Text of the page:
Abstract: Background: Evidence has accumulated which suggests that sex steroids influence colorectal cancer development and progression. We therefore assessed the association of repeat polymorphisms in the estrogen receptor beta gene (ESR2) and the androgen receptor gene (AR) with colorectal cancer risk and prognosis. Methods: The ESR2 CA and AR CAG repeat polymorphisms were genotyped in 1798 cases (746 female, 1052 male) and 1810 controls (732 female, 1078 male), matched for sex, age and county of residence. Colorectal cancer risk associations overall and specific for gender were evaluated using multivariate logistic regression models adjusted for sex, county of residence and age. Associations with overall and disease-specific survival were evaluated using Cox proportional hazard models adjusted for established prognostic factors (diagnosis of other cancer after colorectal cancer diagnosis, detection by screening, treatment with adjuvant chemotherapy, tumour extent, nodal status, distant metastasis, body mass index, age at diagnosis and year of diagnosis) and stratified for grade of differentiation. Heterogeneity in gender specific associations was assessed by comparing models with and without a multiplicative interaction term by means of a likelihood ratio test. Results: The average number of ESR2 CA repeats was associated with a small 5% increase in colorectal cancer risk (OR = 1.05, 95% CI 1.01-1.10) without significant heterogeneity according to gender or tumoural ESR2 expression. We found no indication for an association between the AR CAG repeat polymorphisms and risk of colorectal cancer. The ESR2 CA and AR CAG repeat polymorphisms were not associated with overall survival or disease specific survival after colorectal cancer diagnosis. Conclusions: Higher numbers of ESR2 CA repeats are potentially associated with a small increase in colorectal cancer risk. Our study does not support an association between colorectal cancer prognosis and the investigated repeat polymorphisms.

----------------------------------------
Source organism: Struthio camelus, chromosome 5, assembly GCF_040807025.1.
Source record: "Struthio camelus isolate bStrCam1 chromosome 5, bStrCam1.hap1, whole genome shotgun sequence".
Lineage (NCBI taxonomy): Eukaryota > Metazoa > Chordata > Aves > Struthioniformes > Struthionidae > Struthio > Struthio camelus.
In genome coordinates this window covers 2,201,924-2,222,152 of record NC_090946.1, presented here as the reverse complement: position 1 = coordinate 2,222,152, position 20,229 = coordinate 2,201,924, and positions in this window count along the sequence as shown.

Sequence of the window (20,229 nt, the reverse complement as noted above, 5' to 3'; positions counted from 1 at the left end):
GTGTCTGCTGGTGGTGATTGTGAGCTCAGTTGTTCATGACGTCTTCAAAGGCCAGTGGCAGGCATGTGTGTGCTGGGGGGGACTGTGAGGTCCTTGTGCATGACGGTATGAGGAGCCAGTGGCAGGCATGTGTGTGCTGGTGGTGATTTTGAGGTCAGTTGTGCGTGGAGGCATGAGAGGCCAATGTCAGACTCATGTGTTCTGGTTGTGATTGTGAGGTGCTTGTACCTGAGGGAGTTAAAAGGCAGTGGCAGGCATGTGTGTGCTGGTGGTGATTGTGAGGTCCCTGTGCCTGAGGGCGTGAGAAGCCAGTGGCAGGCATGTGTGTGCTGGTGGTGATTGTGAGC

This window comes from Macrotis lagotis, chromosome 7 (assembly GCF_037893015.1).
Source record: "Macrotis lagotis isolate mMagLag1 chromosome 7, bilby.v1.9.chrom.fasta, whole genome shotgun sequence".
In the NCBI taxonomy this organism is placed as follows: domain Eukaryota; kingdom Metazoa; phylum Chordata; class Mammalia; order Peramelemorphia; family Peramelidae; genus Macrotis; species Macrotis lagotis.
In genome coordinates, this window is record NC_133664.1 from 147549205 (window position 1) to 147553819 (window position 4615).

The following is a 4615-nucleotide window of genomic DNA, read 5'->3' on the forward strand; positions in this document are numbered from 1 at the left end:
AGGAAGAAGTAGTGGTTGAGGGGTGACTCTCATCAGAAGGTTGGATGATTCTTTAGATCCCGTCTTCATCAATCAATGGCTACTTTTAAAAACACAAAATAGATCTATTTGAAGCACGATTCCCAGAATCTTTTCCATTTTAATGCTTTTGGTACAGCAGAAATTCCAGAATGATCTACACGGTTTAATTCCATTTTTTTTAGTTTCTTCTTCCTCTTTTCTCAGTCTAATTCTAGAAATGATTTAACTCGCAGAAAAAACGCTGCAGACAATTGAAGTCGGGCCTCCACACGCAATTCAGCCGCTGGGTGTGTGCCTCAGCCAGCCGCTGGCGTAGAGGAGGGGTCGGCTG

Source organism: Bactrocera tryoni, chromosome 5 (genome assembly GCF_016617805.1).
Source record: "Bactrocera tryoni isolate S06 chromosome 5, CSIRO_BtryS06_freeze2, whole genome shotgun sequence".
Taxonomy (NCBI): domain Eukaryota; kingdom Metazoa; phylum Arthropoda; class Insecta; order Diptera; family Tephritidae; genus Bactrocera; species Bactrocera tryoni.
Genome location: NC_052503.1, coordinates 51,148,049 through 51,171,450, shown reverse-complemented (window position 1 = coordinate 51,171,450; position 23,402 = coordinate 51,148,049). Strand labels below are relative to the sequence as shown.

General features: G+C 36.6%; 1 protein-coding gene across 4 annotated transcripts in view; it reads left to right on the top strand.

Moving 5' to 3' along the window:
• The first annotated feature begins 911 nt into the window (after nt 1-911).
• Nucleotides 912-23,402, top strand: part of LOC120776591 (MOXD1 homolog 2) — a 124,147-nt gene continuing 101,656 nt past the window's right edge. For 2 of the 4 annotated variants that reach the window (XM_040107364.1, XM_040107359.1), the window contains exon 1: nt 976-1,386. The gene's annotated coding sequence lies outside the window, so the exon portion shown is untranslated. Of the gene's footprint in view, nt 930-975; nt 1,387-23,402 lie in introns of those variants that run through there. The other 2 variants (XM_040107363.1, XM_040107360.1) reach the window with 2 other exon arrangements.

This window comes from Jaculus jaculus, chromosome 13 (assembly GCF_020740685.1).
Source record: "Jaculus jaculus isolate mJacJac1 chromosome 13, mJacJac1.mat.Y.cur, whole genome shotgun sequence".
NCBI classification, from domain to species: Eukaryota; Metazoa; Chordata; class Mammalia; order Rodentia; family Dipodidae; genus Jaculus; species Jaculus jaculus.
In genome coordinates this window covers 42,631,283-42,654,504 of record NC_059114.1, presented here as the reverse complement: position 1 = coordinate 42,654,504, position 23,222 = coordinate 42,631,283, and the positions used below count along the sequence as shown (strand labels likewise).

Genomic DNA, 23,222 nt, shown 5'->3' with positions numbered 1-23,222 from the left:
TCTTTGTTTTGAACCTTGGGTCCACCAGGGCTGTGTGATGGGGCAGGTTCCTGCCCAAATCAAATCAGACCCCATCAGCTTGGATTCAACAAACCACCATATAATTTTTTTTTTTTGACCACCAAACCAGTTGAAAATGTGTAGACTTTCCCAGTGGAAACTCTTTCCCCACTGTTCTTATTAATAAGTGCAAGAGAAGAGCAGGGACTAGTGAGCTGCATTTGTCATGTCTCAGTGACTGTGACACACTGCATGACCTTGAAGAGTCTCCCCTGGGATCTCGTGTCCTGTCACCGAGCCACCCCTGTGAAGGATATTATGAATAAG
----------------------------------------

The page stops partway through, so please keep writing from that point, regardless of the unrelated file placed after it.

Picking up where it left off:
Type of Publication: Journal article published
    PubMed ID: 25376484